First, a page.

Q: If they default, does PMI provide any benefit to someone's credit?
A: Private mortgage insurance (PMI) is a policy which protects the mortgage lender, covering a portion of the value of the mortgage in the event that the borrower should default. If you are putting less than 20 percent down toward the purchase of a property, you will generally be required to have some form of mortgage insurance, and you are responsible for making the premium payments on behalf of the lender. Usually, these are paid from your escrow account and collected as a portion of your monthly payment.
The existence of PMI on your mortgage has no beneficial effect on your credit. Credit wise, if you should default, you are on the hook for the entire amount you borrowed, regardless of whether the lender has taken a policy to protect their interest. There may be "credit insurance" or "credit life" policies that are available to you, which are generally structured to make monthly payments on your mortgage (or even pay it off entirely) should you become unable to make your mortgage payments. In this way, they can protect your credit if you lose your job or you should pass away.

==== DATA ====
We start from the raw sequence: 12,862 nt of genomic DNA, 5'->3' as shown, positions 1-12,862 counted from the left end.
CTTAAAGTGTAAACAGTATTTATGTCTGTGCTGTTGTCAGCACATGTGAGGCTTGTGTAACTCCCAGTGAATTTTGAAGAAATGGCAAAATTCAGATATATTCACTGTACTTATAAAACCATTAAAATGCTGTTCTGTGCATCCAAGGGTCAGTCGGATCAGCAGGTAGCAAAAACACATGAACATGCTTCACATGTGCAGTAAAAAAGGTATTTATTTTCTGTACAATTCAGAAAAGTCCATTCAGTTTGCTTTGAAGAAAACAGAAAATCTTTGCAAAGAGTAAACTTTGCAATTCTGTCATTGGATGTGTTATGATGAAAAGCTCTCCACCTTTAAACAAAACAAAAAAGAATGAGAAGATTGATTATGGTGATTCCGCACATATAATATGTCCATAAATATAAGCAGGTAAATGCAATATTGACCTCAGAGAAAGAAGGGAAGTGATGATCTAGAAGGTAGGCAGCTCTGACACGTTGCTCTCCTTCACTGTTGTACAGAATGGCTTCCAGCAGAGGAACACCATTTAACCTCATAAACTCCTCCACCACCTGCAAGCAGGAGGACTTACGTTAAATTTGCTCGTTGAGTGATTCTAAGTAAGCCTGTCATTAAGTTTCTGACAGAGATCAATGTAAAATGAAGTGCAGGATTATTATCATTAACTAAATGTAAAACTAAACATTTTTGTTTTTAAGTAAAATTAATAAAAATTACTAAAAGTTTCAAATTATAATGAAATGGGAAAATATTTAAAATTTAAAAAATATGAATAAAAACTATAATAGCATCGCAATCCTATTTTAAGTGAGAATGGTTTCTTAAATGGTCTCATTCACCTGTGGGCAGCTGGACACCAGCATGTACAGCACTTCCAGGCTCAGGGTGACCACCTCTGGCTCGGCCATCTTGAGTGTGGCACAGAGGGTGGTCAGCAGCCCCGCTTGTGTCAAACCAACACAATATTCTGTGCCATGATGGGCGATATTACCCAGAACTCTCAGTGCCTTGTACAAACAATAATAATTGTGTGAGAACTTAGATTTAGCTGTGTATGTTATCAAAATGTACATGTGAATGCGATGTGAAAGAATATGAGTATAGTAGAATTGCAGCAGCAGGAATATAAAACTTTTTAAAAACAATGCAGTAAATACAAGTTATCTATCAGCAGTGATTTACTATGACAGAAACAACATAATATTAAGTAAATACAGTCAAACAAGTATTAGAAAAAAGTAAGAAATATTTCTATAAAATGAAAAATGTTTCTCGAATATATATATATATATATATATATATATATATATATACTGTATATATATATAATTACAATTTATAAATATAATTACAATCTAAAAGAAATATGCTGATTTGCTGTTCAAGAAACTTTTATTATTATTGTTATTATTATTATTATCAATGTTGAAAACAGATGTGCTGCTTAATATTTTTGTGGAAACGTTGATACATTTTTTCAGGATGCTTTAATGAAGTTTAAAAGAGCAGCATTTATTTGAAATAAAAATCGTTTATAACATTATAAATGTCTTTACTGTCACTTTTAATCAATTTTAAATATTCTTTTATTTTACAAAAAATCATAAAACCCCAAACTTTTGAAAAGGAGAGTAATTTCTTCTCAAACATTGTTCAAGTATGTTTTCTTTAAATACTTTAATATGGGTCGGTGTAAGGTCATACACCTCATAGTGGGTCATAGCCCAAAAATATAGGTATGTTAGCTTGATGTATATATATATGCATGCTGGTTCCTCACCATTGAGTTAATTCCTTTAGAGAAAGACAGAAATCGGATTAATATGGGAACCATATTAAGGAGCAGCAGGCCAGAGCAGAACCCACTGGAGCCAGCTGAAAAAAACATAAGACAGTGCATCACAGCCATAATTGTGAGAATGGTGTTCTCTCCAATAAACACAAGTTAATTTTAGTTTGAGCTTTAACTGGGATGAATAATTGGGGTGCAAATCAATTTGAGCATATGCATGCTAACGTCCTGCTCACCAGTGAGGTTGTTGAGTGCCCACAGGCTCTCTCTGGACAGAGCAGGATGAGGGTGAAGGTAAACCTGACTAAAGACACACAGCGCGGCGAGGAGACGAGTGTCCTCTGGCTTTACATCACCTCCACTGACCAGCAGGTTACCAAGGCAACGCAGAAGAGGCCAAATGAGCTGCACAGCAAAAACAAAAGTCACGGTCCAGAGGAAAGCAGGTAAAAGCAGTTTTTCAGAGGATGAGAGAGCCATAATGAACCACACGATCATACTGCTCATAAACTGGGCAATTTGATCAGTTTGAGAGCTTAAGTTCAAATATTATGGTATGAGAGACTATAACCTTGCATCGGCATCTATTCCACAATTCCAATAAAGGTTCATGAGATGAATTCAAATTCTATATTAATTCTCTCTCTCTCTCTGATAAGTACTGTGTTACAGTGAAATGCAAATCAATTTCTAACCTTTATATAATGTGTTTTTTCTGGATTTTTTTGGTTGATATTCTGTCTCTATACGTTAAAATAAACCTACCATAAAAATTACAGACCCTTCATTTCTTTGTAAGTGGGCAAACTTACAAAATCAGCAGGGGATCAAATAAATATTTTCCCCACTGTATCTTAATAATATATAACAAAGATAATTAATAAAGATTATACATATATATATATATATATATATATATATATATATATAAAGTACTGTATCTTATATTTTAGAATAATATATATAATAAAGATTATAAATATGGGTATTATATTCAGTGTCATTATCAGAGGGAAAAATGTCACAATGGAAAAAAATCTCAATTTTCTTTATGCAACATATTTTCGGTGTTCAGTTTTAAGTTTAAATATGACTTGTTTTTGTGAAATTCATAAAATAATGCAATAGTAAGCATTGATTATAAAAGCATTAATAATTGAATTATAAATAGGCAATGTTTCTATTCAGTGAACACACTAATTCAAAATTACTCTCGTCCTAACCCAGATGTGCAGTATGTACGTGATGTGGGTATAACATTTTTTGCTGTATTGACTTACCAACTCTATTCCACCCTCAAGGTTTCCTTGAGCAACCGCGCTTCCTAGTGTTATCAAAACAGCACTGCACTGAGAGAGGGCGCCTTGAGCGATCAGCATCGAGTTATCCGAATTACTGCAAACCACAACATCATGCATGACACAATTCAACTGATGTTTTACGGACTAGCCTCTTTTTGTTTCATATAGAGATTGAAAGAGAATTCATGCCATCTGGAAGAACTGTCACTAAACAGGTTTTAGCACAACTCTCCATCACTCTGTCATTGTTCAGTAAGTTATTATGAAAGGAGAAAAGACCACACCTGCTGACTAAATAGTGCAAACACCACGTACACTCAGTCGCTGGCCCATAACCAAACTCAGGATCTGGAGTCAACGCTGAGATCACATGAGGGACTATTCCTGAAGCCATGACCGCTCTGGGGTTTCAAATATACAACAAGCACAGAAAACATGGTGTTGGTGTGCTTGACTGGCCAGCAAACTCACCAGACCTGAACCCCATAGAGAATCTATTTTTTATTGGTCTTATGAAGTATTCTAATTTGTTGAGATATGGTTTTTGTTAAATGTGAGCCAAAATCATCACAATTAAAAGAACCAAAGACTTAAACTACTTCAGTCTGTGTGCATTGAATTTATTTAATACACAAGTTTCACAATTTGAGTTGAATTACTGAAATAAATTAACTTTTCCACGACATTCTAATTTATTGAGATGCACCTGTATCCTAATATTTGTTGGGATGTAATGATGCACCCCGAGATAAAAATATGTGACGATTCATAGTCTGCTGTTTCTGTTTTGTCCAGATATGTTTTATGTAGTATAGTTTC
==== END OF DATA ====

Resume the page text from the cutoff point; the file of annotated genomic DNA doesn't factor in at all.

Whether or not these have value will depend upon your circumstance and the cost of the policy. For "credit life," an argument could be made to take an inexpensive term life insurance policy and let your survivors decide whether to pay off the mortgage (or not) with the proceeds.